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No reining in Raglan popcorn business!

There’s no horsing around by “American Bill” when it comes to making popcorn.
Where others might make a bowl or two as a quick snack, the Raglan man’s churning out 3000 bags of “Sweet As” kettle corn a week from the unlikeliest of spaces — two horse stalls and a tack room beneath his Wainui Road home of six years.
It was cool down there when the Chronicle visited last week, and with the way summer’s shaping up that could be a good thing because the process of popping corn at a rate of one bag per minute seemed like hot work.
And come February when Bill Neal gets his deluxe model popcorn machine delivered in kitset form from the States he’s going to be even busier, producing 100,000 bags a week at a rate of one bag per second.
“This is just the beginning,” says Bill, 54, who started making popcorn commercially only a few months ago in the basement that once housed a couple of horses. “We want to go nationwide.”
Sweet As should be in Pak ’n Save — and right across the country — within six months if things go Bill’s way. He says he’s just waiting on barcoding and pricing details from Foodstuffs, New Zealand’s largest retail organisation.
Meantime Bill’s selling his $2 and $5 bags of kettle corn through several stores in Raglan, and delivered his first lot to Whatawhata gas station and pub last week. Just the smaller packets to the pub, he says, because it’s salty enough to go down well with the beer-drinking punters.
He’s also selling his popcorn every weekend from Frankton Market where “everybody loves it”, he reckons. Like some other stallholders he offers free samples in what they call the five-step test … within five steps of taking away and trying the freebie, the customer’s invariably back to buy more.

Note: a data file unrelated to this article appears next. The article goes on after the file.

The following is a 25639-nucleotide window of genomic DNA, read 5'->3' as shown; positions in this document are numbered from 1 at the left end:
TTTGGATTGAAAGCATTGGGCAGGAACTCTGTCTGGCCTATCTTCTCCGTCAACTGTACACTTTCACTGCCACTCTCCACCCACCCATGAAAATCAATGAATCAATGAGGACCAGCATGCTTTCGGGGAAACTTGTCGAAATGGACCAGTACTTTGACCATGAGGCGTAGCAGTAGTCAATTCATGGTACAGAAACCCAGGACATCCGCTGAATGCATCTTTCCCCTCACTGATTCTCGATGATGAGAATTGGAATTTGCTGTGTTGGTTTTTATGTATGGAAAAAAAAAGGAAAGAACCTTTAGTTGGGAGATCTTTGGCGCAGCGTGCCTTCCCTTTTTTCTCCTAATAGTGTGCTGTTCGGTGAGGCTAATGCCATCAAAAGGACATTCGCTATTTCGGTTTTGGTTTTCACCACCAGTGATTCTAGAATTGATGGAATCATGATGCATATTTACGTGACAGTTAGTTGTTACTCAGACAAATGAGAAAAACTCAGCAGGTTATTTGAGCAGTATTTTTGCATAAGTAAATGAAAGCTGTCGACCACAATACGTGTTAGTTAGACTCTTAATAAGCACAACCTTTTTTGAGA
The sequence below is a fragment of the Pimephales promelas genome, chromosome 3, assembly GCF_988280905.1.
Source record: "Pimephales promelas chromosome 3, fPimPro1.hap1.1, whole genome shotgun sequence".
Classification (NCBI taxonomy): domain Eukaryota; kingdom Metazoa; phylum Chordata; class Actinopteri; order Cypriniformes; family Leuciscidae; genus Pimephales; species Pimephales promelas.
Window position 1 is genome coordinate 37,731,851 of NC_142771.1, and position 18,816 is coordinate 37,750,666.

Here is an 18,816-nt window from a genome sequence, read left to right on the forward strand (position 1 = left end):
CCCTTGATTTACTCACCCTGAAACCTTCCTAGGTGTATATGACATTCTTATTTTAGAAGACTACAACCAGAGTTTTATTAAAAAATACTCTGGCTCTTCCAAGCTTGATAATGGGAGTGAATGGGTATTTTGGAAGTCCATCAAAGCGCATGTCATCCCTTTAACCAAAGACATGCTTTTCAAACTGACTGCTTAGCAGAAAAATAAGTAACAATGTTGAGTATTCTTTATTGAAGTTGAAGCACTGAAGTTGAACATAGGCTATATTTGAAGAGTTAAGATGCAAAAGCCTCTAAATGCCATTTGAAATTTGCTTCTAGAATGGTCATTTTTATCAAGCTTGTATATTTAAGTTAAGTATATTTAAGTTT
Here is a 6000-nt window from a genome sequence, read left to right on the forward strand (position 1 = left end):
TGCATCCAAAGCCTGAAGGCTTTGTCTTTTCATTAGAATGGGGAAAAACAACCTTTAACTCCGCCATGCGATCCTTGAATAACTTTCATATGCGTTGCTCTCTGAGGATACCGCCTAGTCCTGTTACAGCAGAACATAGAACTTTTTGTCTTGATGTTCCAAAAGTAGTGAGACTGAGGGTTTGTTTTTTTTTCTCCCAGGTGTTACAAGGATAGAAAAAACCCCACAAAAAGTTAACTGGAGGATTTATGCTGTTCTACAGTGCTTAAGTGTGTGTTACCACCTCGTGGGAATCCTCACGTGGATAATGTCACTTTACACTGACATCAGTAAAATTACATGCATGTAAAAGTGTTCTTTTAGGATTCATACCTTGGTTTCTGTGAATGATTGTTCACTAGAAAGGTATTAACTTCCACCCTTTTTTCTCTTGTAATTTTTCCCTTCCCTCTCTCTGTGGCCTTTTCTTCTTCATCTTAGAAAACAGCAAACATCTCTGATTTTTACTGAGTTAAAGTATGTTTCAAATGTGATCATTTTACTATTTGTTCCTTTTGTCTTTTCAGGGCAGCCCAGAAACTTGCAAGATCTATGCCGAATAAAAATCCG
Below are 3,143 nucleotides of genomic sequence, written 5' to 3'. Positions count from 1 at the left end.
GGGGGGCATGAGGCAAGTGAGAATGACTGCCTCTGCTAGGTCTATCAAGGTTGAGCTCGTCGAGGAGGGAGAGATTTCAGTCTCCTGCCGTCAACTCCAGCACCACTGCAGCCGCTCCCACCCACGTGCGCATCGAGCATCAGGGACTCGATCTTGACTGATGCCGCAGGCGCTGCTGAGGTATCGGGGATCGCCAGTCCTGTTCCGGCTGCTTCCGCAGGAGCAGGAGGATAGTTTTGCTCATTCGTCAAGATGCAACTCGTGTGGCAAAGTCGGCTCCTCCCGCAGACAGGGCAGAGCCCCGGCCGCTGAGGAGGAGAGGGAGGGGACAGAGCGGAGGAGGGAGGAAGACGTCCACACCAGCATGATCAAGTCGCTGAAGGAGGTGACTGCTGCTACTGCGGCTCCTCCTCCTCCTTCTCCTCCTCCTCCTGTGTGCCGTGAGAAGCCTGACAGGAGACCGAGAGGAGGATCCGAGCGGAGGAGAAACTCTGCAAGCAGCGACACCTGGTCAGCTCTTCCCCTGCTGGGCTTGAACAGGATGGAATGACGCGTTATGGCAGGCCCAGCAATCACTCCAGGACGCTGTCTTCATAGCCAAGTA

Despite making mountains of the subtly flavoured sweet-salty stuff, Bill says he still can’t stop eating it himself. “It’s ridiculous.”
And his toddler son Ryan’s just the same. Bill reckons the whole idea of the gamble did in fact come from his two-year-old, who he says uttered the single word “popcorn” after he talked to him man to man about finding something else to do.
A back injury earlier this year had put Bill’s local excavation business on hold, so he leased back the popcorn machine he’d just sold and got popping.
Now he’s found his way into a niche market because, while there’s plenty of mainstream popcorn in the shops, “nobody does kettle corn commercially”.
Making kettle corn, he explains, is a special process which has to be done in a kettle — a large cauldron-style cooker. The oil in which the corn is popped has to be heated to a certain temperature, and the sugar caramelised around the popping corn.
He sugars “lightly” for the Kiwi taste — Americans “overdo” the sugar, he says — and the kettle corn’s salted too at the end of the process.
Bill bags it all by hand but that’s about to change, he says, because the food processing and packaging plant he’s expecting is “totally automated”.
He says he can hardly wait to try out some other flavours like coconut or cinnamon. But meantime he’s got his hands full not only supplying local outlets but also marketing Sweet As to schools throughout the country — Raglan Area School’s one of them — as both a healthy snack food and a potential fundraiser.
Bill’s also going to be busy popping corn at some upcoming markets and events such as Wings Over Wairarapa and the Rotorua A&P Show.
But he’s adamant that things “started in Raglan and will hopefully stay in Raglan”, and is negotiating for a site at Nau Mai industrial estate just east of town now that business is racing ahead.

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